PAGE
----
US-Led Airstrike on Afghan Hospital Possible War Crime: UN

TEHRAN (Tasnim) - The US-led air strike on a hospital in the Afghan city of Kunduz that killed at least 19 people, including 12 members of Doctors Without Borders (MSF), was "inexcusable" and possibly criminal, the UN's human rights chief said on Sunday.

US-Led Airstrike on Afghan Hospital Possible War Crime: UN

Zeid Ra'ad Al Hussein called for a full and transparent investigation, noting that, "if established as deliberate in a court of law, an air strike on a hospital may amount to a war crime".

"This event is utterly tragic, inexcusable, and possibly even criminal," Zeid said in a statement Sunday.

Among the fatalities in the early Saturday morning attack were three children.

It also wounded 37 people, including 19 MSF staff, 18 patients and caretakers, according to the medical charity known by its French initials, MSF.

MSF President Meinie Nicolai condemned the attack as "abhorrent and a grave violation of International Humanitarian Law."

"We demand total transparency from coalition forces. We cannot accept that this horrific loss of life will simply be dismissed as 'collateral damage'," Al Jazeera reported.

Officials of the charity organization said they "frantically phoned" NATO and Washington DC, as bombs rained on the hospital for "nearly an hour".

In an interview with Al Jazeera, Bart Janssesns, MSF operations chief, demanded "more answers" from the US government, adding that the location of the hospital has been well-known by US-led forces for the last five years.

Vickie Hawkins, another MSF spokesman, told Al Jazeera that the last time the US-led coalition was provided the exact location of the hospital was on September 29.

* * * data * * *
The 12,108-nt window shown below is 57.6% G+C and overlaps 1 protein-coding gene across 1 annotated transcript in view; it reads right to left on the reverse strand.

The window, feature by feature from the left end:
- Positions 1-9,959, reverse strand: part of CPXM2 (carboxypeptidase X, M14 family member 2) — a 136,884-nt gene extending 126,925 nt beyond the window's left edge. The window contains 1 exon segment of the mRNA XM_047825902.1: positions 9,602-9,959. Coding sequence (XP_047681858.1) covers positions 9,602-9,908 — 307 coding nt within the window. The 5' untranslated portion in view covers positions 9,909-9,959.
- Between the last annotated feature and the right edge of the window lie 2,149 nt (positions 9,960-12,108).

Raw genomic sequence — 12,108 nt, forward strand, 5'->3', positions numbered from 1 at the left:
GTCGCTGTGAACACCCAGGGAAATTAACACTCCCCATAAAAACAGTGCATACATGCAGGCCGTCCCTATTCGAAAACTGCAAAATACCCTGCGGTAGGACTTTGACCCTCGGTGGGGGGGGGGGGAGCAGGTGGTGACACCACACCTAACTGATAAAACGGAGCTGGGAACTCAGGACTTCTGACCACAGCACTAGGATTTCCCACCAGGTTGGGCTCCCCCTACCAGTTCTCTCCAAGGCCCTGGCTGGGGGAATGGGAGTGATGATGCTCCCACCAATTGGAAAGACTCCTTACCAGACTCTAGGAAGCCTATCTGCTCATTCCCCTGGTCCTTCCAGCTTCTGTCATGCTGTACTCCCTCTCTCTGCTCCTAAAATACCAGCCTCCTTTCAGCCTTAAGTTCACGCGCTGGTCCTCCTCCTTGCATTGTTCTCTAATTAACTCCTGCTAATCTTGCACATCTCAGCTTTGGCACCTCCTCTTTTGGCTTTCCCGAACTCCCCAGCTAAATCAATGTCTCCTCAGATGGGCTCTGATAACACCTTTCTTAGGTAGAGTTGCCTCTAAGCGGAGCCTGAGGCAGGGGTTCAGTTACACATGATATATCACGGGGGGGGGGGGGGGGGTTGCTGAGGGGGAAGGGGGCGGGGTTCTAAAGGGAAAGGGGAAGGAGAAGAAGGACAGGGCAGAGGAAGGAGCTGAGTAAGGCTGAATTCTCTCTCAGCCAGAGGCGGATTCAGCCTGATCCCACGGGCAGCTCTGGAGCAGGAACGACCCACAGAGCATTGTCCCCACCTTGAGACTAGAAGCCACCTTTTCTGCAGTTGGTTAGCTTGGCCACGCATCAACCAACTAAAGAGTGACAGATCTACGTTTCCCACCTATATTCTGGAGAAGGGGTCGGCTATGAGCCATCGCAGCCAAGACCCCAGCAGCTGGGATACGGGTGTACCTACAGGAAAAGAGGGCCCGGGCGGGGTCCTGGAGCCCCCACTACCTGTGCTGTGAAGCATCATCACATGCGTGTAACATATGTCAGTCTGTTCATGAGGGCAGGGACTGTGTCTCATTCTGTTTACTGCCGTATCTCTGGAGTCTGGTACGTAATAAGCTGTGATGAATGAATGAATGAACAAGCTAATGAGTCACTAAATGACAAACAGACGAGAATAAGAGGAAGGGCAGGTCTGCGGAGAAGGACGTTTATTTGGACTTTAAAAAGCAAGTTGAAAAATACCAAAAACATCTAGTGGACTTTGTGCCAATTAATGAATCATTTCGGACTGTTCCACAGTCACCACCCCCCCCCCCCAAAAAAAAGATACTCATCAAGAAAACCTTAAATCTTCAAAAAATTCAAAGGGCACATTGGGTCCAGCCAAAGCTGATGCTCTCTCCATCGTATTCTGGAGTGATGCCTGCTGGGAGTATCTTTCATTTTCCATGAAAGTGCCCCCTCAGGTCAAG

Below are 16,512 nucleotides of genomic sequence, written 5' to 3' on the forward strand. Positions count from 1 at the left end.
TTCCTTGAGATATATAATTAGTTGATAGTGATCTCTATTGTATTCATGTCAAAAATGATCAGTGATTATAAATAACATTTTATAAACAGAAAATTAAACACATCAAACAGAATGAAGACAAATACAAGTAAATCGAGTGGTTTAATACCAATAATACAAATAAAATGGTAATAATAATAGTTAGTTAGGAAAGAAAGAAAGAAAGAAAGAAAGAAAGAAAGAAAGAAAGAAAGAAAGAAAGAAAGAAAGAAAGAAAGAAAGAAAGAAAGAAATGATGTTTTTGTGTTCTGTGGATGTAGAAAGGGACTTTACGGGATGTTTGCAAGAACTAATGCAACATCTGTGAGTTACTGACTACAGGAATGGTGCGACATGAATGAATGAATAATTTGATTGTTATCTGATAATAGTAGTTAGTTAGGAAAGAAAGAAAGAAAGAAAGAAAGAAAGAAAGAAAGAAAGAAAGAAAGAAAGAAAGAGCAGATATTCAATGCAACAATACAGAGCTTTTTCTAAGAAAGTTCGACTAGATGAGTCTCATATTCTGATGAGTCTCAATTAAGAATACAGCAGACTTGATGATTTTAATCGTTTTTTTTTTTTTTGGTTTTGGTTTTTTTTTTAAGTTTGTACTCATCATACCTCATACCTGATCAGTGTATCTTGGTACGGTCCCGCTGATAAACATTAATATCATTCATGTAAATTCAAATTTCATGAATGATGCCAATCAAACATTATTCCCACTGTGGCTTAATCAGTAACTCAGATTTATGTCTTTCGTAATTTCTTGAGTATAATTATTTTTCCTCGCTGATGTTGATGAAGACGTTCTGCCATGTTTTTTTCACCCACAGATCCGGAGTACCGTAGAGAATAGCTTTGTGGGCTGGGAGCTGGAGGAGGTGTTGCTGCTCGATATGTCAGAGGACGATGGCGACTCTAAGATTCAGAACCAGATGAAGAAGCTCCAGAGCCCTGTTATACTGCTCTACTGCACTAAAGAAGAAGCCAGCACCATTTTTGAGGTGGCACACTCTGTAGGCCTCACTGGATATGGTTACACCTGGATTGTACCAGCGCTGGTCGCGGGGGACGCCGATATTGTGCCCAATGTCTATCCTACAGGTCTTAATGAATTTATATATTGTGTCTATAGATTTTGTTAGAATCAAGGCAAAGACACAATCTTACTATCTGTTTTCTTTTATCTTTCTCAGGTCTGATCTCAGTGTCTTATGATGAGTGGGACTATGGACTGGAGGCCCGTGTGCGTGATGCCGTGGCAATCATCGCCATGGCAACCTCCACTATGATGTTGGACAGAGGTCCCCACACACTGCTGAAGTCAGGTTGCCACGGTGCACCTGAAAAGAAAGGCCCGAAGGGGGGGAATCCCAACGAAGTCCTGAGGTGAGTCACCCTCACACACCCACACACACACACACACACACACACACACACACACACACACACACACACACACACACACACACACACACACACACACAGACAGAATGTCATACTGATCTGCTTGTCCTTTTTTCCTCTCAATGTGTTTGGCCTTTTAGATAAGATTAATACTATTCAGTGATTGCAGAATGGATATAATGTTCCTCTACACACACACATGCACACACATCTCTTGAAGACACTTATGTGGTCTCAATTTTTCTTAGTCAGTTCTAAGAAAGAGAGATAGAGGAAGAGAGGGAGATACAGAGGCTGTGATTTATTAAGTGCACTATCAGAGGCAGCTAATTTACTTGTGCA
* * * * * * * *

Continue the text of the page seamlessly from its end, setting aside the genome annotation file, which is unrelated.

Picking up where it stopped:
Collateral damage

Al Jazeera's Qais Azimy, reporting from Puli Khumri, about 130km from Kunduz, where some of the survivors were treated, described a "heartbreaking" scene at one local hospital.

He said that two children, who were injured in previous fighting in Kunduz, recalled how they and their father survived by hiding under a table.

The MSF hospital is seen as a key medical lifeline in Kunduz, which has been running "beyond capacity" in recent days of fighting, which saw the Taliban seize control of the provincial capital for several days.

The trauma centre is the only medical facility in the region that can deal with major injuries.

At the time of the bombing, 105 patients and their caretakers and more than 80 MSF international and national staff were present in the hospital, the charity said.

Following the attack, MSF's operation is "effectively stopped" in Kunduz, MSF's Janssens told Al Jazeera.

The Taliban's offensive in Kunduz, their biggest tactical success since 2001, marks a major blow for Afghanistan's Western-trained forces, who have largely been fighting on their own since last December.


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